Huacachina Travel Blog

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We got in to the Peruvian city of Ica at dark so that we could get to the nearby oasis of Huacachina. After we got our bags off the bus everyone else had hurried off except for us and an English girl Emma who was also heading to Huacachina. We introduced ourselves to her and shared a couple of taxis to the hotel area.

We arrived in Huacachina faster than we thought we would, and since it was night time we couldn't really see much of the surrounding area. The taxi dropped us off at an expensive looking hotel and at first we thought we were being scammed for some place in Ica instead of Huacachina. Eventually I was convinced we were really in Huacachina but we headed up the road a bit and found rooms at a much cheaper and cooler looking place. We had dinner at the cruisy restaurant there and were done for the night.

The next day we got up and realised that yes we definitely were in Huacachina. We all got a bit of a shock as all around us were enormous sand dunes probably a couple hundred metres high. The main reason we were there was for the sandboarding so it was good to see there were some really big dunes around.

As it were the first thing we did that day was sandboarding! The driver took us all out in a big dune buggy and we sped out of Huacachina to the nearby dunes. A good thing about it is that the dunes are so huge for so long that you can have a whole area to yourselves. On the way out we drove over some huge dunes and sharp corners at fast speeds, so much that it was almost like being on a rollercoaster. We did that for about 15 minutes before we got to the first dune to board down, which was reasonably short and not too steep, I think just to get us used to it before doing some bigger ones. The boards are like snowboards with fabric straps to either hold on to if you go face first or strap your feet in if you do it standing.

First we got given a bit of wax each to grease our boards up and then we were off. I watched a couple of others try out the standing option and it didn't seem so great so I went face first and it was good but I knew it was going to get a lot better later on. We did a couple more smallish ones before we were driven up to a big one. Going down that one was really fun, you get up a fair speed and your face is very close to the ground so it feels even faster. After that big one we went to the last one which was, in technical speak, a really big one. Sandy went first and screamed all the way down as we watched from the top in awe at how fast she went and how small she then looked at the bottom. Emma went next and Sandy couldn't tell until the last second which way Emma was going to head along at the bottom and she only just moved out of the way as Emma went past... very close call. Going down was so much fun, got up a crazy speed, but at the same time it didn't really feel dangerous as the sand is smooth so you can't really hit anything. On the way back we got treated to even more crazy dune buggy driving.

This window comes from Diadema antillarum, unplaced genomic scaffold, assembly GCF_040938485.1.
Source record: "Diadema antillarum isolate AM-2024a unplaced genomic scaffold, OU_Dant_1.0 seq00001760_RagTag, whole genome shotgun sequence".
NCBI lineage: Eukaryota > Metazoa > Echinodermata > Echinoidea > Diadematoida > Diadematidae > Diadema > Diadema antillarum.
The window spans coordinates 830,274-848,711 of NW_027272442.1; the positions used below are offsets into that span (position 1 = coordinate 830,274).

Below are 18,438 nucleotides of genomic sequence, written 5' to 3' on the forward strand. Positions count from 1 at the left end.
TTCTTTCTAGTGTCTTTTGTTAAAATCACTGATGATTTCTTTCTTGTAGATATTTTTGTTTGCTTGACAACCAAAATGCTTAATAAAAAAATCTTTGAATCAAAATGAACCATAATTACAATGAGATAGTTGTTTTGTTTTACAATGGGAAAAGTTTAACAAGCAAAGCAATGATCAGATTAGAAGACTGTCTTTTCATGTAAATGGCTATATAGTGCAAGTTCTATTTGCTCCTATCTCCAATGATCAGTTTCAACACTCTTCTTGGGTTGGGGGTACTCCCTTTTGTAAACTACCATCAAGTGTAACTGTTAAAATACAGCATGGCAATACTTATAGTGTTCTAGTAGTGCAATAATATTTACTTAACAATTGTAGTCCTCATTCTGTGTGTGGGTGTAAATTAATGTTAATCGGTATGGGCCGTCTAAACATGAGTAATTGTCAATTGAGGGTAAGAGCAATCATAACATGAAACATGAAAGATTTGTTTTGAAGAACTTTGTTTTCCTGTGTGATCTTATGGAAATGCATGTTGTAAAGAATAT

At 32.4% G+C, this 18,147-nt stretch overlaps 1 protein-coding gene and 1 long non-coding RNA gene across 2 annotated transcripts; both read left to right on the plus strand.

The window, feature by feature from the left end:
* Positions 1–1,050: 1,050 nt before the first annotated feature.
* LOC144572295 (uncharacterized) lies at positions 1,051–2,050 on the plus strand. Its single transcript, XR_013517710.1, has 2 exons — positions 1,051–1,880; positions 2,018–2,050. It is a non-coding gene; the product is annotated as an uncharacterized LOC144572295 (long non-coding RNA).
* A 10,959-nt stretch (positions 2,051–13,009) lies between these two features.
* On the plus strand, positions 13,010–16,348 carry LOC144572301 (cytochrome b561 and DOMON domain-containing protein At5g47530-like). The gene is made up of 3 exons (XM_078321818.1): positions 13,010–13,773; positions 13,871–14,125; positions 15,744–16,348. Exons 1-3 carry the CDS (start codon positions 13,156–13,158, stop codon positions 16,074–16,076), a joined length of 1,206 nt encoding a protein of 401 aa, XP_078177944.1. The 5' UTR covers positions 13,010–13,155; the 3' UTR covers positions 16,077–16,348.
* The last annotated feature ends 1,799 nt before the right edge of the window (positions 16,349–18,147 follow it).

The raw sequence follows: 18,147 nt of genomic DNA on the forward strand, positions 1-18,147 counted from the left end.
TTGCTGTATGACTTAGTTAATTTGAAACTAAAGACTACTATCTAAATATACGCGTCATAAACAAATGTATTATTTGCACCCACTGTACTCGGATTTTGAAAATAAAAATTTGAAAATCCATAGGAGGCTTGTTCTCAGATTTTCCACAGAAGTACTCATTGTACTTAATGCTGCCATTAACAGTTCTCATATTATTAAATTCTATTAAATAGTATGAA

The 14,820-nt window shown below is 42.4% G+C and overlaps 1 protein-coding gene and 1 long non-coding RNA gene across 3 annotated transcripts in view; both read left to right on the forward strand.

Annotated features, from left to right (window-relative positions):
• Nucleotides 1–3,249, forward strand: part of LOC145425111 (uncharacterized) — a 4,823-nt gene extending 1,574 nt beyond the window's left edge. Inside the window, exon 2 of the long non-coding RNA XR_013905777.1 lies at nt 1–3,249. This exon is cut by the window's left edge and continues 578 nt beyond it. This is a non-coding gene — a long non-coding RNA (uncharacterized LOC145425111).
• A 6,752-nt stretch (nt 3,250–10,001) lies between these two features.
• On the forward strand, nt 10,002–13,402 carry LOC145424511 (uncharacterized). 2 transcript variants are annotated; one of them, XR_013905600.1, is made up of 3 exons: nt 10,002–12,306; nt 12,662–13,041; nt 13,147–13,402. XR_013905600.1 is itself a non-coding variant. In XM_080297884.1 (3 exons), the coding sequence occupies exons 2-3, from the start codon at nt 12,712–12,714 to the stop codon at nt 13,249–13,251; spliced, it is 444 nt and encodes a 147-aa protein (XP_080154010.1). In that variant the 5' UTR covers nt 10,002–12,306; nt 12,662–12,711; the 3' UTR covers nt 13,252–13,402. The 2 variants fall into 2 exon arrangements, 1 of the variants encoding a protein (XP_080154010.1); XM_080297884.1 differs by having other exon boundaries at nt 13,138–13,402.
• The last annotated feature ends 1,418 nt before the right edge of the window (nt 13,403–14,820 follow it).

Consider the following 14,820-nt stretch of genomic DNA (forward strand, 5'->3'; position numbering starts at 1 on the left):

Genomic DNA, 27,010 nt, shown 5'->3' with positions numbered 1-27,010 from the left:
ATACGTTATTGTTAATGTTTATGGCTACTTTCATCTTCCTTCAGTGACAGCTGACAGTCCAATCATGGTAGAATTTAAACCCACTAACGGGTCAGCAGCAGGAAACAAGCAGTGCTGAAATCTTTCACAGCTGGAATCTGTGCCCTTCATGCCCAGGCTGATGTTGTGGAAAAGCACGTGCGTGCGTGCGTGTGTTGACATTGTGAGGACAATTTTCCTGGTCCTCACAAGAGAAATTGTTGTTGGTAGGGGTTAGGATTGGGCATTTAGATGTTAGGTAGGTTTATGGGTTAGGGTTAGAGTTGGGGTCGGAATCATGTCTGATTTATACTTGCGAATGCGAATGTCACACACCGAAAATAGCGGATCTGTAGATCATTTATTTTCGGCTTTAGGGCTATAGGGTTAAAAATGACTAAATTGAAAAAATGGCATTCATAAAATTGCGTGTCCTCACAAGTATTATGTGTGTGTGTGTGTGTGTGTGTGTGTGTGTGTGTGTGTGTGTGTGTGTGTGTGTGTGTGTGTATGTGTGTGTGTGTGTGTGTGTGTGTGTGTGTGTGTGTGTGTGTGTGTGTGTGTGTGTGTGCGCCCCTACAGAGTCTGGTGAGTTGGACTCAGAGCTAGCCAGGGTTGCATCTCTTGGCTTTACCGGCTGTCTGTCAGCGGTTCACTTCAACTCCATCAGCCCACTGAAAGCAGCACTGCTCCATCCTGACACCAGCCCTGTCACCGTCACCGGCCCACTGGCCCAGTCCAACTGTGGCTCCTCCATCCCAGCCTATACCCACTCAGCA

One thing we discovered from going on sand dunes is that digital cameras do not enjoy the sensation of fine granules getting inside them. About half way through the sandboarding Ryan's camera died and mine was making a slight crunching sound when the camera turned on or off as the lens came in or out. Thankfully mine was ok in the end but Ryan had to have his camera taken in to a local camera repair shop - if you can call it that - where it got completely disassembled and put back together, but even though it worked for a bit it soon died again. Just a warning to fellow travellers!

After showering to get as much of the sand off of us as possible we did a tour to two local bodegas (wineries). Our driver took us to one out of Ica that had a functional traditional grape processing system that they use for festivals, from where they stomp the grapes to a huge cement distillation contraption to make the famous Pisco liquor. After being shown around we got to try some of the different wines and spirits they sell.

Our other stop on the bodega tour was very surreal and unexpected. The guy driving us around took us into a building and out the back into a cellar kind of area, and then suddenly he started giving us a tour in Spanish when all along we thought he was just our driver. The cellar floor was mostly covered in large traditional wine vats made out of pottery that rest against each other and the wall instead of the floor, and the walls were covered with archaelogical pieces from Incan and pre-Incan times. Ryan was doing a top job as our translator while TD (taxi driver) explained the pieces. Along the way through the cellar he used specially carved bamboo to get wine/pisco out of the vats and give us shots to try. In the last vat he accidentally dropped the bamboo into the vat and was really nonchalant about it as he grabbed another one and kept dishing it out. One of the last things he showed us was a decent sized ship model made of human bones which was very cool.
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photo by: yadilitta